David Diskin, in his rebuttal to my guest column on the Newtown massacre, seems to take particular offense at my belief in moral absolute truth.
He said: "... Because everyone is already using their own moral compasses. That's right. Every individual person is making up their own minds as to what is good and bad ... You claim that a system of morality based on individuality has no foundation to stand on, but I beg to differ. The foundation of such a system is empathy, love and mutual respect."
This is moral relativism — the belief that there is no absolute standard of moral truth and that truth is developed by each personal based on their individual experiences, values and preferences.
In his statement, Mr. Diskin violated his own belief by stating an absolute. He said, "The foundation of such a system is empathy ..."
Is it really? Based on what premise? His? Since truth, according to Mr. Diskin, is relative, the statement he made might be true for him, but not true for others. According to his rules, an absolute statement of truth like he stated is flawed and shows intolerance for anyone else's truth.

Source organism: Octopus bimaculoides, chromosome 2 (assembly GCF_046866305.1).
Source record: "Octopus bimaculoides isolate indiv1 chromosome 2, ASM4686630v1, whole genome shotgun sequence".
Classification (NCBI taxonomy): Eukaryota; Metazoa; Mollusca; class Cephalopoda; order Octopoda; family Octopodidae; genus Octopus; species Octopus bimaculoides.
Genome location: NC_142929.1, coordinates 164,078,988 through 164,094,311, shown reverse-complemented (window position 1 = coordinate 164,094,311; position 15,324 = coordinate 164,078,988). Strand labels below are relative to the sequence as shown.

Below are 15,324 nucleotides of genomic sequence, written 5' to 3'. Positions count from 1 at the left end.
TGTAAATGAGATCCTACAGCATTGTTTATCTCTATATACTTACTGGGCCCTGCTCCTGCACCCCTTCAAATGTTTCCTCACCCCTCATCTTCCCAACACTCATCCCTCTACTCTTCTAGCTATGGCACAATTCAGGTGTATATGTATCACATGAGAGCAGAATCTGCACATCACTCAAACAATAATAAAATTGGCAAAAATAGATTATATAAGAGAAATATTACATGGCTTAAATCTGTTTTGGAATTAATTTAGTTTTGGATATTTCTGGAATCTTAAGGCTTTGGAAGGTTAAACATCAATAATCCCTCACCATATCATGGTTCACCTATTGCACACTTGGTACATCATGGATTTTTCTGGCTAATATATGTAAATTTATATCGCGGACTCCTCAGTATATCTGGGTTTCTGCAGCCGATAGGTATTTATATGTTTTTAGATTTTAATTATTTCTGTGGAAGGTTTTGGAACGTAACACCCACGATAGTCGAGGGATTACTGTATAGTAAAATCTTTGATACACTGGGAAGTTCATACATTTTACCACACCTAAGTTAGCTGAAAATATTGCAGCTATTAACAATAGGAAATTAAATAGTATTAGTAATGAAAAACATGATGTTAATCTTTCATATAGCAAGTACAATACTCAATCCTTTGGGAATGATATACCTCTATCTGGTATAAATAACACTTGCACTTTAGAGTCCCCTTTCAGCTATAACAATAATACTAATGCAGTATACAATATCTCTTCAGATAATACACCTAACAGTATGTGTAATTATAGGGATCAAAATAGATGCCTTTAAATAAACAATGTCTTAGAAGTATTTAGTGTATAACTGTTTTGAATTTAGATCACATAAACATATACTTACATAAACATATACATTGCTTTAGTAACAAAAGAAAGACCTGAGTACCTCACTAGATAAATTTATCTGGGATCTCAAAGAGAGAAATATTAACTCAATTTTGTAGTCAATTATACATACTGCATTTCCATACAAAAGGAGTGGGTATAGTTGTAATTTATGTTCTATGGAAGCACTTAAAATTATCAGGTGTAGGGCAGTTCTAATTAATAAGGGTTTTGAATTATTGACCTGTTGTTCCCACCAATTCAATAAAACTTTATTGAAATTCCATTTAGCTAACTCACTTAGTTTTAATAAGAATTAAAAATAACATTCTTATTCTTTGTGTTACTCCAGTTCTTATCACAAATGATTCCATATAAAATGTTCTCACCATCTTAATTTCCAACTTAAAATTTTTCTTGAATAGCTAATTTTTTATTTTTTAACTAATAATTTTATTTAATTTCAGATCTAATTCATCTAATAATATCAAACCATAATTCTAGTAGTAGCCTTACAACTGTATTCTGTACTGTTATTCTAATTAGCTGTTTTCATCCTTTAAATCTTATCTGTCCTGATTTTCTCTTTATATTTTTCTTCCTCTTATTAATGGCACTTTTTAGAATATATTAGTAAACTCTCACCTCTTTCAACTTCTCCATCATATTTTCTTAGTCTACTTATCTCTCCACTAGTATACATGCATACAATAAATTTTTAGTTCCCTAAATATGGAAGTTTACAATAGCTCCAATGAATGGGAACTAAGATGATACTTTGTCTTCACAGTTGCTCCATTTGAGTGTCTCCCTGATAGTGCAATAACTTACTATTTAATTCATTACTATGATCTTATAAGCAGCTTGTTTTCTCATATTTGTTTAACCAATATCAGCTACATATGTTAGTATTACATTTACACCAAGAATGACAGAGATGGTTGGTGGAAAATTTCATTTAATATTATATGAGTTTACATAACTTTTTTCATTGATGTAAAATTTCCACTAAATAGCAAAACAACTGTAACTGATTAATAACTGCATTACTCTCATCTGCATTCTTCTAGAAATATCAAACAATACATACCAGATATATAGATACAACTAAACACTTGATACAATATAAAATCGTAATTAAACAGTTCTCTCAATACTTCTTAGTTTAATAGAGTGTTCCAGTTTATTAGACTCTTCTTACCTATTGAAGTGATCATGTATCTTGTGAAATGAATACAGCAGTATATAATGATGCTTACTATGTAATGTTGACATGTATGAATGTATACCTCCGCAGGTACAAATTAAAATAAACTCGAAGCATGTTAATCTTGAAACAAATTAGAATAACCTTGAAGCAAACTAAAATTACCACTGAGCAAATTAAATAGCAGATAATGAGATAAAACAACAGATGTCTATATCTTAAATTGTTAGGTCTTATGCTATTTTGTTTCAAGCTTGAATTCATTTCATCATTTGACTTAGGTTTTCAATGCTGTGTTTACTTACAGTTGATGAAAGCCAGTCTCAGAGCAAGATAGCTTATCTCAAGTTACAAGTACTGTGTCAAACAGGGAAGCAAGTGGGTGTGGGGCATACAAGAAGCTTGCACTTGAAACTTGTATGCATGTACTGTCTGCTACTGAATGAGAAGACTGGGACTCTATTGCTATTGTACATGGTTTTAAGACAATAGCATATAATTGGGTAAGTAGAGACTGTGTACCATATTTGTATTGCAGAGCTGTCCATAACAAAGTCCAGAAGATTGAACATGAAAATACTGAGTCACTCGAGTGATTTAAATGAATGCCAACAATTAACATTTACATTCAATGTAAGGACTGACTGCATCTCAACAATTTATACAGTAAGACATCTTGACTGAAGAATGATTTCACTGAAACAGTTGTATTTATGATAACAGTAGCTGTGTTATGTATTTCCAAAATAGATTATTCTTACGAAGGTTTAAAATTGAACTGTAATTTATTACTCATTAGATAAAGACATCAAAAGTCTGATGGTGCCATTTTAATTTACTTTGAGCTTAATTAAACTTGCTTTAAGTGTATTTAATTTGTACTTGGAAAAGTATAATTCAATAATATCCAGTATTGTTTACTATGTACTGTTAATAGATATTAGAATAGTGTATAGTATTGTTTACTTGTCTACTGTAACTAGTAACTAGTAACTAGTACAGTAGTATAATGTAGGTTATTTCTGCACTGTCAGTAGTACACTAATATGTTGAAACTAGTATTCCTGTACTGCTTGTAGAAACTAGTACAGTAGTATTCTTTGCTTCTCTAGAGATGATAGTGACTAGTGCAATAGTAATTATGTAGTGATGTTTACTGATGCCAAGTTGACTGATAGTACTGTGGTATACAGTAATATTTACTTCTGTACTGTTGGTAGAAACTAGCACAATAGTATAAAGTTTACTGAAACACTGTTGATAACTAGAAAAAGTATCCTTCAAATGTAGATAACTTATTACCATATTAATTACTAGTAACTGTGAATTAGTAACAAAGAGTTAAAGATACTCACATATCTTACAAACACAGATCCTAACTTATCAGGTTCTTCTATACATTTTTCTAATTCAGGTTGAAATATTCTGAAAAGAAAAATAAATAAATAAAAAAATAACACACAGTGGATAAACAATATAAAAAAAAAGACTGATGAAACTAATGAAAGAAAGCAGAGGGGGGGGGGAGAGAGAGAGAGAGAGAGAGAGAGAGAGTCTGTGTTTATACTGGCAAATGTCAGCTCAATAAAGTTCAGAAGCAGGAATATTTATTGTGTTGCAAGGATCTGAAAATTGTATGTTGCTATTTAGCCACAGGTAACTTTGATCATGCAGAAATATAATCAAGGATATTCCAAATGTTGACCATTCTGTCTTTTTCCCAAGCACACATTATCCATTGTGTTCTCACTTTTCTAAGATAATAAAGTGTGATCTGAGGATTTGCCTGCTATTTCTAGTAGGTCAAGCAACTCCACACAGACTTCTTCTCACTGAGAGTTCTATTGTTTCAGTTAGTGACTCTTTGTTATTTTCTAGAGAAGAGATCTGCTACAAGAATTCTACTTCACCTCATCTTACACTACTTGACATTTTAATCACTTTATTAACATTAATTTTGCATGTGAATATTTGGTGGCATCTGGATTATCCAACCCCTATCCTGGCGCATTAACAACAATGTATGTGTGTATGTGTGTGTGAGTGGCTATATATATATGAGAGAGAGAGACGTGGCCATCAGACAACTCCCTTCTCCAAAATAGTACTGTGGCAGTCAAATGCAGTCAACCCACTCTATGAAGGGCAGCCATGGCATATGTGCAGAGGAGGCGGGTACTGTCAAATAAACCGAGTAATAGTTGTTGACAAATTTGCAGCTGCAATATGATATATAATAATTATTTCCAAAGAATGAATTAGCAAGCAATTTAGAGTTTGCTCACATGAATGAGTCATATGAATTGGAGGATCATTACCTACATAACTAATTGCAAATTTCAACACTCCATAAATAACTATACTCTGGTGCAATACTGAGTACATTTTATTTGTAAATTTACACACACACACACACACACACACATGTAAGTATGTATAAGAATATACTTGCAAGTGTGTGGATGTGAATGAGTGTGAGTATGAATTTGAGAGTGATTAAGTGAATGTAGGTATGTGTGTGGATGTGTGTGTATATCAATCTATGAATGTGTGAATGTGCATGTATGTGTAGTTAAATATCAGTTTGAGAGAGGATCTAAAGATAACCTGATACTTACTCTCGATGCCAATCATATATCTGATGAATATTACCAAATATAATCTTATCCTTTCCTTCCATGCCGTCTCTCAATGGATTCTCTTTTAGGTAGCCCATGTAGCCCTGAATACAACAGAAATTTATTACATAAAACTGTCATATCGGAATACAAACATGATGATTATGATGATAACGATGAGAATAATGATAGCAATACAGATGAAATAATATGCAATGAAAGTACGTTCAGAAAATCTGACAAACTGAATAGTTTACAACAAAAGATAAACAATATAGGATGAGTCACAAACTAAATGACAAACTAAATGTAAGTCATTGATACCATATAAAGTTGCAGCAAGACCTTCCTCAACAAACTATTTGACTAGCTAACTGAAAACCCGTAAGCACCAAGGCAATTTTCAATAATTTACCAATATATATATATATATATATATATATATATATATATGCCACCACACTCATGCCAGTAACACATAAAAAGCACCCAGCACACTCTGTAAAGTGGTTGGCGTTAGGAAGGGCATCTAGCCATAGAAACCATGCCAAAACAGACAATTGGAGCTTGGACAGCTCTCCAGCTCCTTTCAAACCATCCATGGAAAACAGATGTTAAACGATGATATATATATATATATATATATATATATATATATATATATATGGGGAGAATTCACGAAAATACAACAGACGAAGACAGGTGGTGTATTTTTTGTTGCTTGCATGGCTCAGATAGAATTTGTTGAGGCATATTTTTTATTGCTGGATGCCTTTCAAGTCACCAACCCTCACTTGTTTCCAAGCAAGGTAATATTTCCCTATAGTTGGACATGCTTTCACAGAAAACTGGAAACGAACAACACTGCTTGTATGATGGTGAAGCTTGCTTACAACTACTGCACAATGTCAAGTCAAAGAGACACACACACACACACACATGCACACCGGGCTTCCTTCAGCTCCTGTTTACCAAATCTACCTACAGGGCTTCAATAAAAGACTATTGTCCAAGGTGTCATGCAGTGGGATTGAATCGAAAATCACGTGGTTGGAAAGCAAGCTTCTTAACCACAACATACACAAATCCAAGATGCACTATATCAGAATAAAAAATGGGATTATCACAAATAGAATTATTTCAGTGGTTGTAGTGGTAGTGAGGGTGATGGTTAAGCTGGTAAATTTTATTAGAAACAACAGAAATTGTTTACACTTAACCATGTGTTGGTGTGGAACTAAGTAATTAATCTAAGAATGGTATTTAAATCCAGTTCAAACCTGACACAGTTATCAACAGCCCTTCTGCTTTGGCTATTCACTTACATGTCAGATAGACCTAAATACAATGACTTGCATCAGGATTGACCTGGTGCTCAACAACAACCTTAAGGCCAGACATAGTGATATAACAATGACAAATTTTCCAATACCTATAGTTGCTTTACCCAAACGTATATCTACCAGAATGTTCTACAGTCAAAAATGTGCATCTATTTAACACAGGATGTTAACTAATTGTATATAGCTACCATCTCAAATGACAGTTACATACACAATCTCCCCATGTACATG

If truth is relative, we cannot reward good behavior or punish bad behavior, nor can we complain about the problem of evil.
Who's to say what is good or bad, if everyone determines this on their own? Someone might consider rape as evil while another might consider it good. In a relativistic world, who's right and who's wrong? Without an absolute standard of measurement, nothing, in itself, is good and nothing, in itself, is evil.
Relativism forbids us, even as a society, to say that a certain behavior is wrong, because that would be intolerant and could infringe on someone else's definition of truth.
The concept of goodness is impossible without a transcendent author of it — an author who has created us with an innate understanding of this goodness and the obligation to follow it for our good and the good of society. This author is the God of the Bible.
Pastor Frank Nolton
New Hope Community Church